Cool Solutions

check_oes_stat plugin for Nagios


August 12, 2010 10:12 am






Download check_oes_stat

check_oes_stat script is an attempt to do for OES2/Linux servers a portion of what mrtgext.nlm did for NetWare servers. In conjunction with Nagios and NRPE, this script can return statistics on NCP Connections, NCP uptime, NCP Open Files, and DS Version.

You need to have a functional nagios installation and nrpe on the target server. Rainer Brunold has an excellent article, “Nagios 3.0 – A Extensible Host and Service Monitoring” at that describes how to get it all setup and configured.

For this script, simply download and install in your plugins directory on the server to be monitored. Then edit the nrpe.cfg file, adding the following lines:

command[check_oes_edir_ver]=sudo /usr/lib/nagios/plugins/check_oes_stat -v DSVER
command[check_oes_conns]=sudo /usr/lib/nagios/plugins/check_oes_stat -v CONNS
command[check_oes_uptime]=sudo /usr/lib/nagios/plugins/check_oes_stat -v UPTIME
command[check_oes_ofiles]=sudo /usr/lib/nagios/plugins/check_oes_stat -v OFILES

This script uses the ‘ncpcon’ and ‘ndsstat’, which can only be run as the root user, hence the use of ‘sudo’ above. So you must also add to your sudoers file (using ‘visudo’) the following line (assumes nrpe is running as user nagios):

nagios ALL=NOPASSWD:/usr/lib/nagios/plugins/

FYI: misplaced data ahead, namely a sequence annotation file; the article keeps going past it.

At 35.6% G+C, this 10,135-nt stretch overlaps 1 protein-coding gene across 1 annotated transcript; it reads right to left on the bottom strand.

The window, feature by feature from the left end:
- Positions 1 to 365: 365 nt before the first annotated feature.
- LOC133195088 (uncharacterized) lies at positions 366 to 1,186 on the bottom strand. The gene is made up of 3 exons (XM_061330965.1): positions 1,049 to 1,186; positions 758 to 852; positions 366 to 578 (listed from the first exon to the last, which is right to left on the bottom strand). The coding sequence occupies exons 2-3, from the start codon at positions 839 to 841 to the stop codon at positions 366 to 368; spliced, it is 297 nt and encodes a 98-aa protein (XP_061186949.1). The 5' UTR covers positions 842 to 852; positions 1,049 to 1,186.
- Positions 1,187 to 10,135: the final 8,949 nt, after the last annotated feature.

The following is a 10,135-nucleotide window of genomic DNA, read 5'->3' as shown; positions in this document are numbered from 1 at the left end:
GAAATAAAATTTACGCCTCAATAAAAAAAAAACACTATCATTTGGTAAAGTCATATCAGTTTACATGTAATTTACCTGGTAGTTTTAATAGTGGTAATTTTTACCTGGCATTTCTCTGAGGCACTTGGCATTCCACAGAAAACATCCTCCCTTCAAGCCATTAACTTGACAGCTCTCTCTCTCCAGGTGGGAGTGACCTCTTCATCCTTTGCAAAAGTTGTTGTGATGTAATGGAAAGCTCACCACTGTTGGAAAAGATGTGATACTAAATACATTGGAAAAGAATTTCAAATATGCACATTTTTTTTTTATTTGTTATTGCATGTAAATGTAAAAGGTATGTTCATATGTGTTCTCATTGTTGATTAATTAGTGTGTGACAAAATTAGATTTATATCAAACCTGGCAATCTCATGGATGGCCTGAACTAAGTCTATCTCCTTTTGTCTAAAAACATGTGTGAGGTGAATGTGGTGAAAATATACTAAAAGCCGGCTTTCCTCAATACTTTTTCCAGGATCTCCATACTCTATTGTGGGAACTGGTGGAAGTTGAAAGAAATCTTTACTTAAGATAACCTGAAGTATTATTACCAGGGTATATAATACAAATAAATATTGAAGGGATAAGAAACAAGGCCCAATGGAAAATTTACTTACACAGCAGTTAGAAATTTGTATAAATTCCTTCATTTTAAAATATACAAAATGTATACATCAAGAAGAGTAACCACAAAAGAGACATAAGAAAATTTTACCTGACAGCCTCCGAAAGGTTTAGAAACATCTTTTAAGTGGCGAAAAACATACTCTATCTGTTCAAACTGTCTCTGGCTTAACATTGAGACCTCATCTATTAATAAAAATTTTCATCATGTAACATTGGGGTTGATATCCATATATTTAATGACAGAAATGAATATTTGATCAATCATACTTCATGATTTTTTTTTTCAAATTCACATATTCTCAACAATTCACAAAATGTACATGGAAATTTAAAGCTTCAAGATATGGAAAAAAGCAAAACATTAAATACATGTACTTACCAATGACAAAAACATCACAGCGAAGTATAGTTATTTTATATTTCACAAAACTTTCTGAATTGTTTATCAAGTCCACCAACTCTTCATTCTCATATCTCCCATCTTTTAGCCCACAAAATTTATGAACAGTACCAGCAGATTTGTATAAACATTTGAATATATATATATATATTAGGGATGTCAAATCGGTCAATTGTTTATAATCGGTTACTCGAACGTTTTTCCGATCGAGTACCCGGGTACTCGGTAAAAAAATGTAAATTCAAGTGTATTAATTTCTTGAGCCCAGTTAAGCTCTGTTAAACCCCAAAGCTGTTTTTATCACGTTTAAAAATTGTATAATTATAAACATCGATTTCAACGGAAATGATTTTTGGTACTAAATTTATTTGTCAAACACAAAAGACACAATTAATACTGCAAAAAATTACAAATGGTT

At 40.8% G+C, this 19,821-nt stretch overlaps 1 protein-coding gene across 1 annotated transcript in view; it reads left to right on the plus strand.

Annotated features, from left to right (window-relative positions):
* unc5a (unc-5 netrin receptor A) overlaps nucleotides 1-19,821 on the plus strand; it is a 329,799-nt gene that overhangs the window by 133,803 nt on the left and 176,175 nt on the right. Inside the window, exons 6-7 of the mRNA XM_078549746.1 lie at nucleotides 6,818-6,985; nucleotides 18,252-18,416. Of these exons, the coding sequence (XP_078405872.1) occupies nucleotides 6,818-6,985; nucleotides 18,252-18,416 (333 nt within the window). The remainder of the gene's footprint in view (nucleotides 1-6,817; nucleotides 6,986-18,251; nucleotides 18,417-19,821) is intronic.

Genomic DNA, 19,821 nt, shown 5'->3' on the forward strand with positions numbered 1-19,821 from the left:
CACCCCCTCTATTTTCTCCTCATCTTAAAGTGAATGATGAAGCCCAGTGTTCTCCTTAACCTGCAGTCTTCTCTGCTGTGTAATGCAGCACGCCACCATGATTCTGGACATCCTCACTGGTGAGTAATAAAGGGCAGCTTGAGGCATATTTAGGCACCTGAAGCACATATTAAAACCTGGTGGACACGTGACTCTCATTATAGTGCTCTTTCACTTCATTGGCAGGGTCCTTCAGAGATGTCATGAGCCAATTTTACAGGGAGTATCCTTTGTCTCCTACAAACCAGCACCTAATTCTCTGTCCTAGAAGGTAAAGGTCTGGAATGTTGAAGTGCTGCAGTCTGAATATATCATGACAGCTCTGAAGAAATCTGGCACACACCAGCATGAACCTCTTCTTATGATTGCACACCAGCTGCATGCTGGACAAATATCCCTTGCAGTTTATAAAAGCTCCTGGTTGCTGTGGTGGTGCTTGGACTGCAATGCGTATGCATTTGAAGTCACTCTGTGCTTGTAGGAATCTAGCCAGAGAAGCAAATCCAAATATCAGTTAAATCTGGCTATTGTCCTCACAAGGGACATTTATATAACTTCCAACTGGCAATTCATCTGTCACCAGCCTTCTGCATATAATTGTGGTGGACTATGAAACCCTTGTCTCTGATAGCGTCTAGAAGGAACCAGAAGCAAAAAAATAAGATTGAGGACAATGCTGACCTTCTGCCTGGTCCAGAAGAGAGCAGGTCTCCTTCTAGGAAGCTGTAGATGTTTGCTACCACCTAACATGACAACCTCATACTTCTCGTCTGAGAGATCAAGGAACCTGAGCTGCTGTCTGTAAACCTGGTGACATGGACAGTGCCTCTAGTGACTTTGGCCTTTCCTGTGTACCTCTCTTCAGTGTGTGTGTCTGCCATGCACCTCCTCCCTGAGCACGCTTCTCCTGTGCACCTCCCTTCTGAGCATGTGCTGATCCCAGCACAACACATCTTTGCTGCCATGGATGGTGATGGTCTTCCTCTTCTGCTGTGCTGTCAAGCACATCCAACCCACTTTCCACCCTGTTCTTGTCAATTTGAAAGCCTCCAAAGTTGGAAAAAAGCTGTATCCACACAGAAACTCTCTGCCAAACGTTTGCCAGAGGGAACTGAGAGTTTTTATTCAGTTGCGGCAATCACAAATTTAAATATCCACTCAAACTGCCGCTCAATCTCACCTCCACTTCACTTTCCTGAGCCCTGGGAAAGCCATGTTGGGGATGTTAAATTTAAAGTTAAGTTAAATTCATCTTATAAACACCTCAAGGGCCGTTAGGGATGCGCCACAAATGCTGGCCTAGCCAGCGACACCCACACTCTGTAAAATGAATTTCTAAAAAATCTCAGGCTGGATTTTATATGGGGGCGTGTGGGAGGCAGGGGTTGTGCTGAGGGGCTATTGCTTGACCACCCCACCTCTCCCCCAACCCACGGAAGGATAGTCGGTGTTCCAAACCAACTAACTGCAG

Then on your nagios server just add the services, something like:

define service{
        use                     oes-service
        service_description     NCP Connections
        check_command           check_nrpe!check_oes_conns
        service_groups          oesservices
        hostgroup_name          oesservers

define service{
        use                     oes-service
        service_description     NCP Open files
        check_command           check_nrpe!check_oes_ofiles
        service_groups          oesservices
        hostgroup_name          oesservers


Limitations: this tool doesn’t accept values for ‘warning’ or ‘critical’ levels like most other nagios plugins, but the output is well suited for graphing with an add-on like nagiosgraph. (See Rainer Brunold’s article “Nagios 3.0 Extension – NagiosGraph” at

To graph NCP connections using nagiosgraph, add the following to your map file:

# Service type: NCP connections (OES2 servers)
# output: NCP Conn Slots Used = 415, NotLoggedIn Conns = 264, Licensed Conns = 34 
# perfdata: ncpconns=415;264;34
/output:NCP Conn Slots Used = (\d+), NotLoggedIn Conns = (\d+), Licensed Conns = (\d+)/
and push @s, [ ncpconns,
                [ slots_used, GAUGE, $1 ],
                [ nli_cons, GAUGE, $2 ],
                [ licensed, GAUGE, $3 ],

You could similarly chart Open Files as well.

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Disclaimer: This content is not supported by Micro Focus. It was contributed by a community member and is published "as is." It seems to have worked for at least one person, and might work for you. But please be sure to test it thoroughly before using it in a production environment.


  1. By:aschneck

    this script tries to include antoher scipt, that doesnt exists:
    . ${PROGPATH}/

    Please explain what this should be for


    • By:mstatman

      The is included in a nagios distribution, which is where this plugin was intended to be run. But it can run stand-alone; the primary things that it’s getting from are the following definitions:


  2. By:ElliottRScott

    I see that in your service definitions, you’re using a template called oes-service. Would you be kind enough to share what that looks like? I’m happy to create my own, but I’d like to compare notes. Thanks!